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Hiring Your First Employee: A Step by Step Guide

By: J.A.J Aaronson - Updated: 16 Feb 2011 | comments*Discuss
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Becoming an employer is a major step. The process of recruitment can be difficult and daunting, particularly if you have not previously experienced it.

In order to maximise your chances of finding the right candidate, you need some advance preparation. So how do you go about hiring your first employee?

Can you afford it?

The first step is to determine whether or not you can afford to hire an employee. This sounds simple, but many businesses take on staff only to find that the financial strain is too much.

Remember that the salary is not the only expense. You will also have to fulfil your tax and pension obligations – and, in the short time, you should factor in the cost of the recruitment process itself, which can be high.

Agency or DIY?

If you are confident that you can afford to take on an employee, you should consider whether to carry out the recruitment process yourself, or find an agency to do it for you. There are advantages and drawbacks associated with both approaches.

If you hire an agency, you must of course remember that your initial costs may be higher. But it is worth noting that the raison d’être of a recruitment agency is to find individuals to fill roles. A good agency is likely to be able to fill a position more quickly and effectively than you would be able to do yourself. Furthermore, hiring an agency will ensure that you can spend your time actually running your photography business, rather than looking for employees.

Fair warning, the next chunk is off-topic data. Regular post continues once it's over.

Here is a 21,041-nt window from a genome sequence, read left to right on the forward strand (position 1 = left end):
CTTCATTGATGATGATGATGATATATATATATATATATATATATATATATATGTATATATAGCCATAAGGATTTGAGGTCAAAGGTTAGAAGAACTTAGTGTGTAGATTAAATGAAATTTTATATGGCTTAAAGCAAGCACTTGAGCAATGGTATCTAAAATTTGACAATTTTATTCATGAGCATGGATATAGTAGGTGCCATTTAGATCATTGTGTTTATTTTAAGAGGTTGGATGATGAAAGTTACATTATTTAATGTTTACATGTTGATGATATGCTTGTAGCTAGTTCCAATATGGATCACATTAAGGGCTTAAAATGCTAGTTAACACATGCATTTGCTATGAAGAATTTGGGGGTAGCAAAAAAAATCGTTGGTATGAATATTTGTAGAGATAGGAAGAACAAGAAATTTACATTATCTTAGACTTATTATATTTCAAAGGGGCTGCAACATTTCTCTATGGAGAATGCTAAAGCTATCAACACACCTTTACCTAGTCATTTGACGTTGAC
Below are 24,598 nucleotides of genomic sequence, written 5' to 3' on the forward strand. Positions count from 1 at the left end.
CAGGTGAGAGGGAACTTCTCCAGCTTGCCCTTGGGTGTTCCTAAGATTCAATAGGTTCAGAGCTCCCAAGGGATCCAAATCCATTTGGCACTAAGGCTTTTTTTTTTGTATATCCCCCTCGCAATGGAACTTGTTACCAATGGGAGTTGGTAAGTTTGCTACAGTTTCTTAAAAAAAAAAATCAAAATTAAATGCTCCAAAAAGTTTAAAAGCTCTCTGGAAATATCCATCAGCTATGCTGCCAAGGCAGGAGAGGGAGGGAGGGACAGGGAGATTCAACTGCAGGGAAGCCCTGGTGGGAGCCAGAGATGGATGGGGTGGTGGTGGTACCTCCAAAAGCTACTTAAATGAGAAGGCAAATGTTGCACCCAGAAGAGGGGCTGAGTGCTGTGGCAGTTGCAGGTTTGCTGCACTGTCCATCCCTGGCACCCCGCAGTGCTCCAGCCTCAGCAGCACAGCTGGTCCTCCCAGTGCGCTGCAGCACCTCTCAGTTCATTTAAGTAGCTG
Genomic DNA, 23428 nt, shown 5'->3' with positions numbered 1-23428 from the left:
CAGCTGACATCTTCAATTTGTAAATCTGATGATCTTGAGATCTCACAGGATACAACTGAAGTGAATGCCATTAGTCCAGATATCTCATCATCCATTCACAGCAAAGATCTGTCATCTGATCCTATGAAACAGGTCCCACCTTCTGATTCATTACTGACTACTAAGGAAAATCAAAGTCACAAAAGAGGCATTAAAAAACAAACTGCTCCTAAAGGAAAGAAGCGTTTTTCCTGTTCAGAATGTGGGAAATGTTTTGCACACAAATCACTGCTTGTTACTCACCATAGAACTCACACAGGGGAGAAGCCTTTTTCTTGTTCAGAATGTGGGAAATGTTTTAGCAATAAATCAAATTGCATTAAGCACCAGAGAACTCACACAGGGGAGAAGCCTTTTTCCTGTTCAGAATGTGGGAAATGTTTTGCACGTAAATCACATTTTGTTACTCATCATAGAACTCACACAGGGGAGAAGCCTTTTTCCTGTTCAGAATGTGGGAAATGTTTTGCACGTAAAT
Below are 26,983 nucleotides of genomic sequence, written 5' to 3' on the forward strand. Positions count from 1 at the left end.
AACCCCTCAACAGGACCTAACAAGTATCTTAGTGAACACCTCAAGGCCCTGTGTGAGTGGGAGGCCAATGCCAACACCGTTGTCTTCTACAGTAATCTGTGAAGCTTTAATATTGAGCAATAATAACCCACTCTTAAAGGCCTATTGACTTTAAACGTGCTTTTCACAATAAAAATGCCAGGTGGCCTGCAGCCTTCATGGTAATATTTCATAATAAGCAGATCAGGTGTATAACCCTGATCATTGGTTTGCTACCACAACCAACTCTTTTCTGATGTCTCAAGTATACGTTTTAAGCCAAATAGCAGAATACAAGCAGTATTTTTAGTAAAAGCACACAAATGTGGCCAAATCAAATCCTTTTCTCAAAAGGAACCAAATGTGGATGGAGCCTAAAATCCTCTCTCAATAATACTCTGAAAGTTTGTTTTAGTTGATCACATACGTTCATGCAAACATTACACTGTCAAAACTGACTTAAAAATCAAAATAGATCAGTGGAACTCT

If you do decide to go DIY, you should make sure that you are clear about the requirements of the position. Set out exactly what the employee will be expected to do, and what previous experience they will need. You should also think carefully about whether or not to specify a salary in your initial adverts. If you are on a limited budget, this may put off potential applicants.


Once you have received some suitable applications, the next step is to begin interviewing. Depending on the number of CVs you receive, you may decide to carry out telephone interviews first. This can be a useful way of filtering out applicants who look good on paper, but who may not actually be suitable for the role.

You should make sure that you have a firm set of questions ready before you begin interviewing. Think about exactly what you want from your candidates. Do they need to be passionate about photography? Do you want to know about their background? Why have they moved on from their previous position? By setting out some standard questions you can cover all the necessary bases – and make sure that you have an easy way to compare candidates.

Once you have made a decision, you can make a formal offer to your preferred candidate. You may or may not have already discussed remuneration. If you have not, you should set out exactly what your offer is – including non-salary benefits. Depending on the nature of the application, you may have to be prepared for negotiation, particularly if the salary is relatively low compared with comparable businesses in your field.

Hiring your first employee is a big step – but it is one that most businesses will have to take at some point. As long as you are prepared, and you do not rush the process, you should be able to find a suitable candidate with relatively little hassle.

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